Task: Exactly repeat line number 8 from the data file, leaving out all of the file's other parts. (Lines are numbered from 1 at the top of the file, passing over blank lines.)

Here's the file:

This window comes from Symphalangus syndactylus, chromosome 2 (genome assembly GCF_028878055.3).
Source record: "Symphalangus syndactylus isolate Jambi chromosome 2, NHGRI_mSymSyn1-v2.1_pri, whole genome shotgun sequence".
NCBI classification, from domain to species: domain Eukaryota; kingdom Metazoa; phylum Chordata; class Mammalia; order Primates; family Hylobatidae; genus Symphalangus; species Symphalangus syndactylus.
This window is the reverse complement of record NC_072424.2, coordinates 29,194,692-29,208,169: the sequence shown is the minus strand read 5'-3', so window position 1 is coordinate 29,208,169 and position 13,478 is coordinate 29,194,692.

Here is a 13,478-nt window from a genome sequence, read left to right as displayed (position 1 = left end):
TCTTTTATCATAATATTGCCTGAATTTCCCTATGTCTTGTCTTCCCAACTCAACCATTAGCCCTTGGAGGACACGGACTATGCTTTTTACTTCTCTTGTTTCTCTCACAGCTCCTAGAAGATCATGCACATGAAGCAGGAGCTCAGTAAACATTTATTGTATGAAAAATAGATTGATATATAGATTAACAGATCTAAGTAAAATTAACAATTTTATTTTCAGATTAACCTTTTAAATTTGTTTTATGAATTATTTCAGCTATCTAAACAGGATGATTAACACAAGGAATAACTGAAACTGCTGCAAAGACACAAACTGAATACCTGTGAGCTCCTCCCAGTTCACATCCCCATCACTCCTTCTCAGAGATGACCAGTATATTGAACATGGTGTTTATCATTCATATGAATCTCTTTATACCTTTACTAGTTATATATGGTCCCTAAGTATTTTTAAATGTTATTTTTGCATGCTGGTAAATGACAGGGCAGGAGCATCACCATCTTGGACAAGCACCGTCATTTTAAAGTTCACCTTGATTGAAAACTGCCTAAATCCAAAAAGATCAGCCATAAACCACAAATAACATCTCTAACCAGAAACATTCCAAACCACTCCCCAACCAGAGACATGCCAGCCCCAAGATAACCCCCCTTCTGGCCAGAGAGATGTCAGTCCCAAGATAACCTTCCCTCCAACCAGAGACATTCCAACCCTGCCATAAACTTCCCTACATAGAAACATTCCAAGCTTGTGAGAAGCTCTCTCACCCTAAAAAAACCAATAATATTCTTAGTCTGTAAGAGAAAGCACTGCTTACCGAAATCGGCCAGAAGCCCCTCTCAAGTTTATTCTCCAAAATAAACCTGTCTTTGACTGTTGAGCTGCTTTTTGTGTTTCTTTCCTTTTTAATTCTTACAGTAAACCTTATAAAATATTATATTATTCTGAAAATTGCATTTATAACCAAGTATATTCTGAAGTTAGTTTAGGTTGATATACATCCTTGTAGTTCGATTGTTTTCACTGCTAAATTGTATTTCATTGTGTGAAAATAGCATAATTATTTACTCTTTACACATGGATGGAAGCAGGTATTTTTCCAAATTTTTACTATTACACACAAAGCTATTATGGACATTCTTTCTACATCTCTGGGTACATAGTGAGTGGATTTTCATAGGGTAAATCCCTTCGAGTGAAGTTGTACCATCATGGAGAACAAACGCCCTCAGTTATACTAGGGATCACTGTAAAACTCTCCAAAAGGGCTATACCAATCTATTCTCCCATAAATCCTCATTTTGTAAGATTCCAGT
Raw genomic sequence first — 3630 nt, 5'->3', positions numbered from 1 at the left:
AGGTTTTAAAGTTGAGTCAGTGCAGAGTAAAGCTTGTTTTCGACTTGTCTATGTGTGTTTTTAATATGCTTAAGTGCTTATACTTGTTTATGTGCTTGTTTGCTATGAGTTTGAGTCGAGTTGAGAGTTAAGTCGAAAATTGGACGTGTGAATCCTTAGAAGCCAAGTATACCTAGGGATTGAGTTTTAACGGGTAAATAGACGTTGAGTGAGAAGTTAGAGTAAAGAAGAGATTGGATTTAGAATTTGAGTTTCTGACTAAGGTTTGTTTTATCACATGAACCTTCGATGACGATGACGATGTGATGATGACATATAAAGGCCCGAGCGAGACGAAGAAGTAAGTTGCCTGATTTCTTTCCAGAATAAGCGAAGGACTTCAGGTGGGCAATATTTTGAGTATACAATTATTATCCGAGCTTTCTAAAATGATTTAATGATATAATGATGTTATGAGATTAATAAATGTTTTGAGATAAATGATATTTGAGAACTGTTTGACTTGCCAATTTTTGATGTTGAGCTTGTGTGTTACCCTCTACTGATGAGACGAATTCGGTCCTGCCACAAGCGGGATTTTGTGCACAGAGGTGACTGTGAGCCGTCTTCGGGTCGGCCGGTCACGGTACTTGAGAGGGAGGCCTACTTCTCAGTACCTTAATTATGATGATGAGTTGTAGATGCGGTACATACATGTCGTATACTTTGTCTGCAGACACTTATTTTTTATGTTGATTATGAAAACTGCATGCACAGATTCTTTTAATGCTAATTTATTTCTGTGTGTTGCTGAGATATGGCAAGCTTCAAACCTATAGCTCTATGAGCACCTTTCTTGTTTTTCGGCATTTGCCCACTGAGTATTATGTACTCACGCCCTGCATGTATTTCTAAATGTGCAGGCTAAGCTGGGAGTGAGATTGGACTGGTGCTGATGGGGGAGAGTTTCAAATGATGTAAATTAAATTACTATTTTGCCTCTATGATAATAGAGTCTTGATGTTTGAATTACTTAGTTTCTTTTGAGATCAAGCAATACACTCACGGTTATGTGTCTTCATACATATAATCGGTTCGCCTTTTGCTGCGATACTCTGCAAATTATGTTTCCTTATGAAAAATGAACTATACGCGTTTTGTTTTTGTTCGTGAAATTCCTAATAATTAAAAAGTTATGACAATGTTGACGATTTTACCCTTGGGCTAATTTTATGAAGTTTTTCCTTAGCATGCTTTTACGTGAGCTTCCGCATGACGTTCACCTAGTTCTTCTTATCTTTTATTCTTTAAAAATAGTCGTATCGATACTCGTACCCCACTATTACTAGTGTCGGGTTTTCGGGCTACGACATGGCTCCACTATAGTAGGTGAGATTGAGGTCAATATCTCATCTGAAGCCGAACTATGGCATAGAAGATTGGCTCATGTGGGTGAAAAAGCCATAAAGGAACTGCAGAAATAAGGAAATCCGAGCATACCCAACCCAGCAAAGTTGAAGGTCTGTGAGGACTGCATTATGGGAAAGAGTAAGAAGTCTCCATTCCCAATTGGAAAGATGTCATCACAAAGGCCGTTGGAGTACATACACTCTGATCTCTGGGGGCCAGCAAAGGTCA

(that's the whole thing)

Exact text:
AGGTTTTAAAGTTGAGTCAGTGCAGAGTAAAGCTTGTTTTCGACTTGTCTATGTGTGTTTTTAATATGCTTAAGTGCTTATACTTGTTTATGTGCTTGTTTGCTATGAGTTTGAGTCGAGTTGAGAGTTAAGTCGAAAATTGGACGTGTGAATCCTTAGAAGCCAAGTATACCTAGGGATTGAGTTTTAACGGGTAAATAGACGTTGAGTGAGAAGTTAGAGTAAAGAAGAGATTGGATTTAGAATTTGAGTTTCTGACTAAGGTTTGTTTTATCACATGAACCTTCGATGACGATGACGATGTGATGATGACATATAAAGGCCCGAGCGAGACGAAGAAGTAAGTTGCCTGATTTCTTTCCAGAATAAGCGAAGGACTTCAGGTGGGCAATATTTTGAGTATACAATTATTATCCGAGCTTTCTAAAATGATTTAATGATATAATGATGTTATGAGATTAATAAATGTTTTGAGATAAATGATATTTGAGAACTGTTTGACTTGCCAATTTTTGATGTTGAGCTTGTGTGTTACCCTCTACTGATGAGACGAATTCGGTCCTGCCACAAGCGGGATTTTGTGCACAGAGGTGACTGTGAGCCGTCTTCGGGTCGGCCGGTCACGGTACTTGAGAGGGAGGCCTACTTCTCAGTACCTTAATTATGATGATGAGTTGTAGATGCGGTACATACATGTCGTATACTTTGTCTGCAGACACTTATTTTTTATGTTGATTATGAAAACTGCATGCACAGATTCTTTTAATGCTAATTTATTTCTGTGTGTTGCTGAGATATGGCAAGCTTCAAACCTATAGCTCTATGAGCACCTTTCTTGTTTTTCGGCATTTGCCCACTGAGTATTATGTACTCACGCCCTGCATGTATTTCTAAATGTGCAGGCTAAGCTGGGAGTGAGATTGGACTGGTGCTGATGGGGGAGAGTTTCAAATGATGTAAATTAAATTACTATTTTGCCTCTATGATAATAGAGTCTTGATGTTTGAATTACTTAGTTTCTTTTGAGATCAAGCAATACACTCACGGTTATGTGTCTTCATACATATAATCGGTTCGCCTTTTGCTGCGATACTCTGCAAATTATGTTTCCTTATGAAAAATGAACTATACGCGTTTTGTTTTTGTTCGTGAAATTCCTAATAATTAAAAAGTTATGACAATGTTGACGATTTTACCCTTGGGCTAATTTTATGAAGTTTTTCCTTAGCATGCTTTTACGTGAGCTTCCGCATGACGTTCACCTAGTTCTTCTTATCTTTTATTCTTTAAAAATAGTCGTATCGATACTCGTACCCCACTATTACTAGTGTCGGGTTTTCGGGCTACGACATGGCTCCACTATAGTAGGTGAGATTGAGGTCAATATCTCATCTGAAGCCGAACTATGGCATAGAAGATTGGCTCATGTGGGTGAAAAAGCCATAAAGGAACTGCAGAAATAAGGAAATCCGAGCATACCCAACCCAGCAAAGTTGAAGGTCTGTGAGGACTGCATTATGGGAAAGAGTAAGAAGTCTCCATTCCCAATTGGAAAGATGTCATCACAAAGGCCGTTGGAGTACATACACTCTGATCTCTGGGGGCCAGCAAAGGTCA